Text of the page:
Friday, September 05, 2008

Anthony De Longis: He was on daytime soap? Really?

"As you see, I'm not really a bad guy, I just play one on TV," Anthony De Longis told us via email a couple hours after he chatted with us over the phone from his ranch on the West Coast earlier this week. And BRBTV has to admit, we took a quick breath when we read that statement ... because the man who portrayed bad-guy Leo Mitchell on "Santa Barbara" in 1989 has had an incredibly action-packed career.

Swordmaster. Whipmaster. Expert horseman. Professional weapons instructor. Stunt coordinator. Fight director. .... Oh ... did we mention actor, too?

"One of the things that's hardest on most actors," De Longis tells us, "is how do you stay busy? What do you do between roles? I say, learn something, because the more knoweldge you have, the more uses you have."

Teaching Michelle Pfeiffer how to use a whip with ease for her role as Catwoman in 1992's "Batman Returns." Choreographing Anjelica Huston in 1995's "Buffalo Girls." Serving as a swordmaster in "Secondhand Lions" in 2003. Training Harrison Ford on his 10-foot leather bullwhip for this year's "Indiana Jones and the Kingdom of the Crystal Skull." And amazingly enough, amid De Longis' expert action work on these projects, he still tends to get a little action in front of the camera, too. (Can you believe he also played a scary clown in "Batman Returns"?)

"My point being, I like to stay proactive," he says. "Quite often, I get as much worth coming in and helping other actors tell a story with action as I do getting acting roles myself. Instead of getting frustrated of being between roles, I try to embrace it."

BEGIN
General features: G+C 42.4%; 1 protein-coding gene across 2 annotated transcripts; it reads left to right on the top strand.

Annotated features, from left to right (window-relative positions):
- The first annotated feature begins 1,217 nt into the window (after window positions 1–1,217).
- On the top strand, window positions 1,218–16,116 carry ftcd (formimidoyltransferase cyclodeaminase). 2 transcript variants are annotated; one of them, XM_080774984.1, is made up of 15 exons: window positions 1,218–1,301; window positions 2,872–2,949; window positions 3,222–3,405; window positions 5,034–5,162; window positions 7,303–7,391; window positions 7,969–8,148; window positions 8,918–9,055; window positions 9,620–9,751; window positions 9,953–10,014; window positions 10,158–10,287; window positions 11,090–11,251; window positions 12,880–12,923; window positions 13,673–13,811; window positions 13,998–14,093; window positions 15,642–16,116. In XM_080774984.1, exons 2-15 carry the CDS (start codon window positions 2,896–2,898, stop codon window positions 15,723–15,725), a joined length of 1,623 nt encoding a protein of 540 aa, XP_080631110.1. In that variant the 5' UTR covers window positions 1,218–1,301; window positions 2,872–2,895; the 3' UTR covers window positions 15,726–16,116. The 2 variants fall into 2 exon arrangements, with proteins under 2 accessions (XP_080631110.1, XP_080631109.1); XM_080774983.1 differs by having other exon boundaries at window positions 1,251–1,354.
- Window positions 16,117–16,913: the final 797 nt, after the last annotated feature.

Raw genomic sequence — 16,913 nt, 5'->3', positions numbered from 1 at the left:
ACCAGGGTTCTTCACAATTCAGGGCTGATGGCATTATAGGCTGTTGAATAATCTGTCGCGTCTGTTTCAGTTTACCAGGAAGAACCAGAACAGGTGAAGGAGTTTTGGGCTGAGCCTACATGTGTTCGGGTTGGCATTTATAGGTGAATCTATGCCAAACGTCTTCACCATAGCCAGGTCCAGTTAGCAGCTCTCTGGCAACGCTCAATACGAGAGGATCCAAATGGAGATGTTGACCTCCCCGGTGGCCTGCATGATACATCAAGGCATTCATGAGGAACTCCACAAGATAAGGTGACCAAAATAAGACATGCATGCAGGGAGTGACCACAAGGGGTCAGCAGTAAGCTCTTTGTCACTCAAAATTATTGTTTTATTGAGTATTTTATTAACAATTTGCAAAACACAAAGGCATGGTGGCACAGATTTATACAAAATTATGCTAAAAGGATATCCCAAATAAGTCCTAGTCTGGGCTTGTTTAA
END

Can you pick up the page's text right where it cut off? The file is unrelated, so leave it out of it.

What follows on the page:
Besides his dips into the daytime soaps world (he was on "Days of Our Lives," too), forays that seem almost ludicrous but for the fact that our Leo Mitchell was, after all, a pretty action-packed menacing guy, De Longis has ventured into the sci-fi genre, with roles on "Babylon 5," "Star Trek: Voyager" (a key Kazon role that was extended for his talent) and "Battlestar Galactica," for instance. His IMDb resume is extensive, dating back to the late '60s, and his own official resume makes this extensive picture even clearer.

"When I first started as an actor," he says, "I wasn't particularly adept physically. I said, I'm an actor, I need to develop more skills, more comfort physically. To me action is dialogue with movement, as opposed to words. I often tell people, you don't have to give me a lot of words. If you're telling your character's story, quite often the person who says the least in the scene is the one the audience watches the closest. I'm not the kind of actor who runs through a script and sees how many lines I have. It's nice, but that's not the be-all and end-all."

Quite a lot for the bad guy killed on the beach by our Laura Asher. (And he'd worked with Christopher Norris before, by the way, on an episode of "Trapper John, M.D.," the very first role he ever used an accent in -- Australian.)